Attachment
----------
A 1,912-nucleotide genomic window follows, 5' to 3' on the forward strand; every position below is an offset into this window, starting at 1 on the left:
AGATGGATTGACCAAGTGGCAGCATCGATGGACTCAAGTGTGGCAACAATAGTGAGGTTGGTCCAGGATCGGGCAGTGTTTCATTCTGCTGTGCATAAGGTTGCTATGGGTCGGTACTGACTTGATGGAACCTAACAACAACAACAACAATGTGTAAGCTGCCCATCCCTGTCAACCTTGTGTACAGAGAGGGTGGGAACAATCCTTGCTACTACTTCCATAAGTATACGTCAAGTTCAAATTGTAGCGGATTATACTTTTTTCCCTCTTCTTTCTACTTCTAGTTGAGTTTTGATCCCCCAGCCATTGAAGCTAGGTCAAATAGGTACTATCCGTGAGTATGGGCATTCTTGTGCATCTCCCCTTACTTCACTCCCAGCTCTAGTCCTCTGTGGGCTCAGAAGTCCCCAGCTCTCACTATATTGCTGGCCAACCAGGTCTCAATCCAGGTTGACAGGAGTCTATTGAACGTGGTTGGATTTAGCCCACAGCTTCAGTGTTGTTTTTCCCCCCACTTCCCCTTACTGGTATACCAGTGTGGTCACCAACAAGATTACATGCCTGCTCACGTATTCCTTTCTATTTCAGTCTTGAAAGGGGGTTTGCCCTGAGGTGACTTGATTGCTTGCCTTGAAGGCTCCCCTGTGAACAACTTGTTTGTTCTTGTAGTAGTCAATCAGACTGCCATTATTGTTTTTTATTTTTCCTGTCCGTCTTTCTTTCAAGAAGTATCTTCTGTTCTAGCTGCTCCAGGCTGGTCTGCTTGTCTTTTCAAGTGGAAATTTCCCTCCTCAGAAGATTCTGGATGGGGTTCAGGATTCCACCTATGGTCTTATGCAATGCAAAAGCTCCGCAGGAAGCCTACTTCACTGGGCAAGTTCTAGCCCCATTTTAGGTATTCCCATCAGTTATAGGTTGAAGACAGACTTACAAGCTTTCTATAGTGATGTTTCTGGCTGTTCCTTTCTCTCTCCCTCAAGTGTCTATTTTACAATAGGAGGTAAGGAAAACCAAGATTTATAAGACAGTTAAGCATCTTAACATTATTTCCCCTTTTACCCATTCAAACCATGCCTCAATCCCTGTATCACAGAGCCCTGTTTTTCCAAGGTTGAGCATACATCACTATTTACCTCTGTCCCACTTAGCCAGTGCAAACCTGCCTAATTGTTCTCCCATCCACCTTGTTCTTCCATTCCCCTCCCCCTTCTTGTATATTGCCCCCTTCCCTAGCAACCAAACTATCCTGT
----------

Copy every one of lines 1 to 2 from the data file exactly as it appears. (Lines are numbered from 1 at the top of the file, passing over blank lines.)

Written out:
A 1,912-nucleotide genomic window follows, 5' to 3' on the forward strand; every position below is an offset into this window, starting at 1 on the left:
AGATGGATTGACCAAGTGGCAGCATCGATGGACTCAAGTGTGGCAACAATAGTGAGGTTGGTCCAGGATCGGGCAGTGTTTCATTCTGCTGTGCATAAGGTTGCTATGGGTCGGTACTGACTTGATGGAACCTAACAACAACAACAACAATGTGTAAGCTGCCCATCCCTGTCAACCTTGTGTACAGAGAGGGTGGGAACAATCCTTGCTACTACTTCCATAAGTATACGTCAAGTTCAAATTGTAGCGGATTATACTTTTTTCCCTCTTCTTTCTACTTCTAGTTGAGTTTTGATCCCCCAGCCATTGAAGCTAGGTCAAATAGGTACTATCCGTGAGTATGGGCATTCTTGTGCATCTCCCCTTACTTCACTCCCAGCTCTAGTCCTCTGTGGGCTCAGAAGTCCCCAGCTCTCACTATATTGCTGGCCAACCAGGTCTCAATCCAGGTTGACAGGAGTCTATTGAACGTGGTTGGATTTAGCCCACAGCTTCAGTGTTGTTTTTCCCCCCACTTCCCCTTACTGGTATACCAGTGTGGTCACCAACAAGATTACATGCCTGCTCACGTATTCCTTTCTATTTCAGTCTTGAAAGGGGGTTTGCCCTGAGGTGACTTGATTGCTTGCCTTGAAGGCTCCCCTGTGAACAACTTGTTTGTTCTTGTAGTAGTCAATCAGACTGCCATTATTGTTTTTTATTTTTCCTGTCCGTCTTTCTTTCAAGAAGTATCTTCTGTTCTAGCTGCTCCAGGCTGGTCTGCTTGTCTTTTCAAGTGGAAATTTCCCTCCTCAGAAGATTCTGGATGGGGTTCAGGATTCCACCTATGGTCTTATGCAATGCAAAAGCTCCGCAGGAAGCCTACTTCACTGGGCAAGTTCTAGCCCCATTTTAGGTATTCCCATCAGTTATAGGTTGAAGACAGACTTACAAGCTTTCTATAGTGATGTTTCTGGCTGTTCCTTTCTCTCTCCCTCAAGTGTCTATTTTACAATAGGAGGTAAGGAAAACCAAGATTTATAAGACAGTTAAGCATCTTAACATTATTTCCCCTTTTACCCATTCAAACCATGCCTCAATCCCTGTATCACAGAGCCCTGTTTTTCCAAGGTTGAGCATACATCACTATTTACCTCTGTCCCACTTAGCCAGTGCAAACCTGCCTAATTGTTCTCCCATCCACCTTGTTCTTCCATTCCCCTCCCCCTTCTTGTATATTGCCCCCTTCCCTAGCAACCAAACTATCCTGT